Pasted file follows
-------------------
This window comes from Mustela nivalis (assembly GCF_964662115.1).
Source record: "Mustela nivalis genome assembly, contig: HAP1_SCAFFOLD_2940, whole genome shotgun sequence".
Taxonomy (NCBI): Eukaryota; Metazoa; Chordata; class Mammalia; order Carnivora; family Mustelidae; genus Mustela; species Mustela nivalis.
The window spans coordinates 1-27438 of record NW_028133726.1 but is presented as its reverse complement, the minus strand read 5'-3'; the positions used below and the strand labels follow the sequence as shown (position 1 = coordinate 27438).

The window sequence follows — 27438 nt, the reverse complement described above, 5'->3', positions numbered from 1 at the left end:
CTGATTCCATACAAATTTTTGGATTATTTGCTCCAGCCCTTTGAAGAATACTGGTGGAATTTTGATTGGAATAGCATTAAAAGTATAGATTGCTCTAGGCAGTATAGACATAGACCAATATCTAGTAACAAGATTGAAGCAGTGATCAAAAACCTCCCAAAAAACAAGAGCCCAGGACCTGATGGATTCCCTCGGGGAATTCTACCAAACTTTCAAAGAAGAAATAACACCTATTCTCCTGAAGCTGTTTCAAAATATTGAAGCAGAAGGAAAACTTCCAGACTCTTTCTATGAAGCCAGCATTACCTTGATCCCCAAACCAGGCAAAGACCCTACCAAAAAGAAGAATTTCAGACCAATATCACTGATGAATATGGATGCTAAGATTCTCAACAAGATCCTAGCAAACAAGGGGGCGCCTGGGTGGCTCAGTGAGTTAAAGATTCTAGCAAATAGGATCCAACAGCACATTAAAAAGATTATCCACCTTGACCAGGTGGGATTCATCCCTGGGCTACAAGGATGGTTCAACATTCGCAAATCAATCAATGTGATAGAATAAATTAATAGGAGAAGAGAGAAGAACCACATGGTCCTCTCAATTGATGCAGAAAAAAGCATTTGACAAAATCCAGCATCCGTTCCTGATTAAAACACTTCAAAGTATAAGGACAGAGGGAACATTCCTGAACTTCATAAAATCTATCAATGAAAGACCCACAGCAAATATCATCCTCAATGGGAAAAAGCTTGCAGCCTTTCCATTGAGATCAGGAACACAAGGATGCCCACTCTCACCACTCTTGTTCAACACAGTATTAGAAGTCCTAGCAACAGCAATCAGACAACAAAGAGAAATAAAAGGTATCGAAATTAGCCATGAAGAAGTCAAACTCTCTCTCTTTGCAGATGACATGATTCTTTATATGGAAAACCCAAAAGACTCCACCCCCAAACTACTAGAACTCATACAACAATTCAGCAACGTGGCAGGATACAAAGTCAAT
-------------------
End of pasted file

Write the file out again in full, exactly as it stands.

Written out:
This window comes from Mustela nivalis (assembly GCF_964662115.1).
Source record: "Mustela nivalis genome assembly, contig: HAP1_SCAFFOLD_2940, whole genome shotgun sequence".
Taxonomy (NCBI): Eukaryota; Metazoa; Chordata; class Mammalia; order Carnivora; family Mustelidae; genus Mustela; species Mustela nivalis.
The window spans coordinates 1-27438 of record NW_028133726.1 but is presented as its reverse complement, the minus strand read 5'-3'; the positions used below and the strand labels follow the sequence as shown (position 1 = coordinate 27438).

The window sequence follows — 27438 nt, the reverse complement described above, 5'->3', positions numbered from 1 at the left end:
CTGATTCCATACAAATTTTTGGATTATTTGCTCCAGCCCTTTGAAGAATACTGGTGGAATTTTGATTGGAATAGCATTAAAAGTATAGATTGCTCTAGGCAGTATAGACATAGACCAATATCTAGTAACAAGATTGAAGCAGTGATCAAAAACCTCCCAAAAAACAAGAGCCCAGGACCTGATGGATTCCCTCGGGGAATTCTACCAAACTTTCAAAGAAGAAATAACACCTATTCTCCTGAAGCTGTTTCAAAATATTGAAGCAGAAGGAAAACTTCCAGACTCTTTCTATGAAGCCAGCATTACCTTGATCCCCAAACCAGGCAAAGACCCTACCAAAAAGAAGAATTTCAGACCAATATCACTGATGAATATGGATGCTAAGATTCTCAACAAGATCCTAGCAAACAAGGGGGCGCCTGGGTGGCTCAGTGAGTTAAAGATTCTAGCAAATAGGATCCAACAGCACATTAAAAAGATTATCCACCTTGACCAGGTGGGATTCATCCCTGGGCTACAAGGATGGTTCAACATTCGCAAATCAATCAATGTGATAGAATAAATTAATAGGAGAAGAGAGAAGAACCACATGGTCCTCTCAATTGATGCAGAAAAAAGCATTTGACAAAATCCAGCATCCGTTCCTGATTAAAACACTTCAAAGTATAAGGACAGAGGGAACATTCCTGAACTTCATAAAATCTATCAATGAAAGACCCACAGCAAATATCATCCTCAATGGGAAAAAGCTTGCAGCCTTTCCATTGAGATCAGGAACACAAGGATGCCCACTCTCACCACTCTTGTTCAACACAGTATTAGAAGTCCTAGCAACAGCAATCAGACAACAAAGAGAAATAAAAGGTATCGAAATTAGCCATGAAGAAGTCAAACTCTCTCTCTTTGCAGATGACATGATTCTTTATATGGAAAACCCAAAAGACTCCACCCCCAAACTACTAGAACTCATACAACAATTCAGCAACGTGGCAGGATACAAAGTCAAT